What Fats Should You Eat?

When it comes to consuming fats, pass on anything that comes from a factory. Corn, sunflower, safflower and soybean oils as well as margarine are highly processed and highly inflammatory. Stick to fats that even your ancient ancestors would have been able to enjoy. This includes coconut oil and fats from grazing animals, like butter, lard egg yolks and tallow.


4. Cut out refined sugars and artificial sweeteners

White sugar, fructose, corn syrup, sucrose, high fructose corn syrup and dextrose are all refined sugars. These sugars, along with highly processed carbs like pastas, cereal, bread, cookies, bagels, baked goods and potato chips, cause a blood sugar rollercoaster of serious spikes and devastating crashes. Hypoglycemia, the low blood sugar "crash" state, causes difficulty concentrating, that awful “hangry” feeling, fatigue and anxiety. The crash is also often accompanied by intense cravings for more carbs, caffeine and sweets.

Artificial sweeteners like aspartame, saccharin and sucralose are even worse than sugar itself. Artificial sweeteners taste sweet to the brain but never really fuel your body with the energy that comes from true glucose. Without glucose, your body continues to send hunger signals to the brain and your desire for sweets increases, leading to cravings all day long and a higher potential for binges.

Artificial sweeteners may be zero calorie but they also disturb metabolic hormones like leptin and insulin, which leads to weight gain. Most artificial sweeteners are made of excitotoxins which over-stimulate and exhaust your nervous system. Some artificial sweeteners are even carcinogenic. Read labels and toss all those so-called “diet” drinks and foods to the curb.

Practical Paleo, 2nd Edition (Updated and Expanded): A Customized Approach to Health and a Whole-Foods Lifestyle
Practical Paleo, 2nd Edition (Updated and Expanded): A Customized Approach to Health and a Whole-Foods Lifestyle

Practical Paleo is my personal favorite for developing a paleo lifestyle that fits your individual needs. The book includes three 30-day meal plans and nutrient-dense recipes that will help battle the highs and lows of the blood sugar rollercoaster.


5. Eat lots of low glycemic foods

Foods low on the glycemic index release energy slowly into the bloodstream and cause only minor changes in blood sugar levels. These include animal protein, nuts and seeds, oils and fats, beans and lentils, whole grains, many vegetables and some fruits (berries and stone fruits are best).

A few examples of high glycemic foods are bread, crackers, corn, white rice, white potatoes, muffins, cookies, fruit juices and sports drinks. Minimize these foods as much as possible, but if you are going to eat them, have them in their natural state (i.e., eat a potato instead of potato chips) and pair them with protein to slow down the injection of sugar into your bloodstream.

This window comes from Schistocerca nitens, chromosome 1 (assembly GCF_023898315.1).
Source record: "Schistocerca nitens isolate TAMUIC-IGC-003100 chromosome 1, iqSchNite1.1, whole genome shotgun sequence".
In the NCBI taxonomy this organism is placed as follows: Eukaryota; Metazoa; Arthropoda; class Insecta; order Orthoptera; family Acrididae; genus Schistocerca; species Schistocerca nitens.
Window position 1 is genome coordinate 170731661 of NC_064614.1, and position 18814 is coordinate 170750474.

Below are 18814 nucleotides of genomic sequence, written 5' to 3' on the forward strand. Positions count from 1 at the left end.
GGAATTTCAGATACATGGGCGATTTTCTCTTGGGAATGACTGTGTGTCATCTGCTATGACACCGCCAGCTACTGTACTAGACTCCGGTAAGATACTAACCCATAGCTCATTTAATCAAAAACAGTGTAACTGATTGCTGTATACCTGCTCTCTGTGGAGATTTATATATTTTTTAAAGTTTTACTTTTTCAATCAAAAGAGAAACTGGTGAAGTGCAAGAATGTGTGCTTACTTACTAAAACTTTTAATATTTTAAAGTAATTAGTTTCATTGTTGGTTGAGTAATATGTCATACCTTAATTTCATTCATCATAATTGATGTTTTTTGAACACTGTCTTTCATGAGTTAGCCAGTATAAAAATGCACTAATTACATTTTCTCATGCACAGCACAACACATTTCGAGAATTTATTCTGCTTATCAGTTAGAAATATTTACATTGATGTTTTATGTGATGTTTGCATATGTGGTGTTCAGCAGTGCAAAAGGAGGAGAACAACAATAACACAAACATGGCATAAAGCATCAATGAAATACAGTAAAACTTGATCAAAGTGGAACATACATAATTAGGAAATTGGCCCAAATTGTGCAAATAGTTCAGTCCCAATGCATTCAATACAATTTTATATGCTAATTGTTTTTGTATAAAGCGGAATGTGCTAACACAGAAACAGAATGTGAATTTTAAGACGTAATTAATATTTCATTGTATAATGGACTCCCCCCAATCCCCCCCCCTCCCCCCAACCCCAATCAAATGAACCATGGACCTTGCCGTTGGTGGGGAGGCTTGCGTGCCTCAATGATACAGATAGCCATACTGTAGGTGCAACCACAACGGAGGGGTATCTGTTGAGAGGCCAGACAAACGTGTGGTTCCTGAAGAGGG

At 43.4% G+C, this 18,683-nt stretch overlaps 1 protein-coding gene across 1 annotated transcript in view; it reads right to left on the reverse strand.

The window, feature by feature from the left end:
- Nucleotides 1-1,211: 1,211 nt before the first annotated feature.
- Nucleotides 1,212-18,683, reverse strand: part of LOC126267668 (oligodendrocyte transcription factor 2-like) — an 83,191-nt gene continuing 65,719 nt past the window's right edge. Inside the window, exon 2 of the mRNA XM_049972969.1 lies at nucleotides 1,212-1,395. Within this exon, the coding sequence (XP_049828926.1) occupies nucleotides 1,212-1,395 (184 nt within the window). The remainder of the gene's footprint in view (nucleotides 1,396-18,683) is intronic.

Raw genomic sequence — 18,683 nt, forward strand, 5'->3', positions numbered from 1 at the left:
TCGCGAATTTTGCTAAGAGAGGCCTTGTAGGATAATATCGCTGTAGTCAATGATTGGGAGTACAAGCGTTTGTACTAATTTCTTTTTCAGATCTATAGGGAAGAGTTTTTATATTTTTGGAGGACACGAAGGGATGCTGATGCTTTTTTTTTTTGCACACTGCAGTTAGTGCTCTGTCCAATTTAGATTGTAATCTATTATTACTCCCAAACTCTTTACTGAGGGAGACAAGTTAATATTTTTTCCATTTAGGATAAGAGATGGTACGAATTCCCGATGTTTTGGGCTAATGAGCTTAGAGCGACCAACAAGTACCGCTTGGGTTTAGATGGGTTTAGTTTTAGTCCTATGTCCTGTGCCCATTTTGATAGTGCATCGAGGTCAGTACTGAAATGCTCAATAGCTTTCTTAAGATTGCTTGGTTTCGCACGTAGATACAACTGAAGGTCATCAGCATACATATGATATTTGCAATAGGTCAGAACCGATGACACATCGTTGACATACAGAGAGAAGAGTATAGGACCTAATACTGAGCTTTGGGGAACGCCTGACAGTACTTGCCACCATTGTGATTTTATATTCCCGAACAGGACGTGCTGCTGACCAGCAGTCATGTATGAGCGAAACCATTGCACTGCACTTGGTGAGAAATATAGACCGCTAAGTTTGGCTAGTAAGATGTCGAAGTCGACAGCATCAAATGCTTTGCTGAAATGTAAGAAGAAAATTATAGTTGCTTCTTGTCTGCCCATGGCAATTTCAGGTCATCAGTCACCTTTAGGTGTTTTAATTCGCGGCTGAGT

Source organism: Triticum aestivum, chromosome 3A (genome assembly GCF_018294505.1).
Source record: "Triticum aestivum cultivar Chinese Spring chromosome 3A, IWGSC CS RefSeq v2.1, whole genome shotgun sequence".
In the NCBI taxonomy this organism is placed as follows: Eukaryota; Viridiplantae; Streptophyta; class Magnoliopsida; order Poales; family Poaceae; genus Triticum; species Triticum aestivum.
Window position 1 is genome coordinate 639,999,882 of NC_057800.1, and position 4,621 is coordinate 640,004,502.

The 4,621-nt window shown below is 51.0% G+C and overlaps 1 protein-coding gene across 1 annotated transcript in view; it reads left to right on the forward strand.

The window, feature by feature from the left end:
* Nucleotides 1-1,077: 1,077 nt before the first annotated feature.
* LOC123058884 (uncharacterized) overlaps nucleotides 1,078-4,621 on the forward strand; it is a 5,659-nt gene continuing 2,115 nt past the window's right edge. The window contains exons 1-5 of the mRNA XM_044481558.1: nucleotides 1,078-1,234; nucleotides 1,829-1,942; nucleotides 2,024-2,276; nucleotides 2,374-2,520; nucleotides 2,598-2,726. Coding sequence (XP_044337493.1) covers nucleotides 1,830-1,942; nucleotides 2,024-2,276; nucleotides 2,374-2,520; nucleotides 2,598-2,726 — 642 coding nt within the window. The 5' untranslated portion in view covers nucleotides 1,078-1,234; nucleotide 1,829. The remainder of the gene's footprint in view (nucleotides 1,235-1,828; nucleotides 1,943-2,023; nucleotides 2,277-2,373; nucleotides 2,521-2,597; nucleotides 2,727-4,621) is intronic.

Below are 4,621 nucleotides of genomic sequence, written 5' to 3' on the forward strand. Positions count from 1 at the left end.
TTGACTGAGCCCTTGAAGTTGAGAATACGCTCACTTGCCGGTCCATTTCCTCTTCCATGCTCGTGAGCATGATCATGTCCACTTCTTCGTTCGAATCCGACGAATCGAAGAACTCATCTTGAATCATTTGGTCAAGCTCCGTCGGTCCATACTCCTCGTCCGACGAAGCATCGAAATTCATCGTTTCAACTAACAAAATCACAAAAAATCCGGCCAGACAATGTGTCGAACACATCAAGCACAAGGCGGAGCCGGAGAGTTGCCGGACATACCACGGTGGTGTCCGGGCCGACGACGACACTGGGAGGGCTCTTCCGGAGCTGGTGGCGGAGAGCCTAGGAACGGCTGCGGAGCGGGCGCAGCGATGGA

6. Prioritize quality sleep

Sleep deprivation wreaks havoc on your blood sugar and the effects are long-lasting. On the bright side, improving your sleep habits over time will go a long way in supporting healthy blood sugar levels and, in turn, a healthy life.

Sleep deprivation affects blood sugar in numerous ways. Sleep-deprived bodies contain higher evening cortisol levels that are linked to insulin resistance. Inadequate sleep also drastically impacts glucose tolerance, leading to higher blood sugar because it is more difficult for cells to absorb glucose. Researchers have stated that less than one week of sleep deprivation can put the body of a healthy person into a prediabetic state!


7. Stick to roots and fruits when eating carbs

The consumption of of any type of grain perpetuates the malabsorption of carbohydrates and blood sugar imbalances. Why? The starches found in grains damage your small intestine's vili and microvilli, which are responsible for absorbing nutrients from food. Damaged vili and microvilli leads to a permeable gut lining that fosters the overgrowth of harmful bacteria and causes sugar cravings and inflammation.

Fight the urge to get your carbohydrates from grains and instead opt for healthy carbs like fresh, whole fruits and root vegetables.These carbs do not cause inflammation or intestinal damage the way grains do.

Both in-season fresh fruits and frozen fruits are beneficial to your blood sugar balance. Sweet potatoes, beets, carrots and other root vegetables provide a nutrient-dense source of healthy carbohydrates. But don't forget! To balance blood sugar, enjoy your fruits and roots with plenty of healthy fats and protein.

8. Add pungent, bitter and astringent foods to your diet

Adding more pungent, astringent and bitter foods to your diet helps balance blood sugar and offset your addiction to the sweet taste of sugar. Pungent herbs and spices include turmeric, basil, pepper, cinnamon, garlic, cumin, chili, ginger, oregano and thyme. Bitter and astringent foods include fruits and vegetables like leafy greens, pomegranate seeds, lentils, apples, broccoli, beans, and celery.